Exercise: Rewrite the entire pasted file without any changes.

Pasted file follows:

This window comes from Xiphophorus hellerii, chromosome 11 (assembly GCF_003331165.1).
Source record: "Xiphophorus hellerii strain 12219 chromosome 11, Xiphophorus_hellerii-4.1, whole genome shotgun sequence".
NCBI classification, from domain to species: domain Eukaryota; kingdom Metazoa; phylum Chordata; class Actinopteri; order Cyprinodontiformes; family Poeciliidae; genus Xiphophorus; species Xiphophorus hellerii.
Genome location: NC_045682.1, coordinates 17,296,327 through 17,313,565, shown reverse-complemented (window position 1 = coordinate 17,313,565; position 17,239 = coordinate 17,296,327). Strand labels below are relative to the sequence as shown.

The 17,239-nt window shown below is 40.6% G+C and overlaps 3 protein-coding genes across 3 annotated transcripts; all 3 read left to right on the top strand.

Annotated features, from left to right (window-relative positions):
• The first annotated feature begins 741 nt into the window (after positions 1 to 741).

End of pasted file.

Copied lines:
This window comes from Xiphophorus hellerii, chromosome 11 (assembly GCF_003331165.1).
Source record: "Xiphophorus hellerii strain 12219 chromosome 11, Xiphophorus_hellerii-4.1, whole genome shotgun sequence".
NCBI classification, from domain to species: domain Eukaryota; kingdom Metazoa; phylum Chordata; class Actinopteri; order Cyprinodontiformes; family Poeciliidae; genus Xiphophorus; species Xiphophorus hellerii.
Genome location: NC_045682.1, coordinates 17,296,327 through 17,313,565, shown reverse-complemented (window position 1 = coordinate 17,313,565; position 17,239 = coordinate 17,296,327). Strand labels below are relative to the sequence as shown.

The 17,239-nt window shown below is 40.6% G+C and overlaps 3 protein-coding genes across 3 annotated transcripts; all 3 read left to right on the top strand.

Annotated features, from left to right (window-relative positions):
• The first annotated feature begins 741 nt into the window (after positions 1 to 741).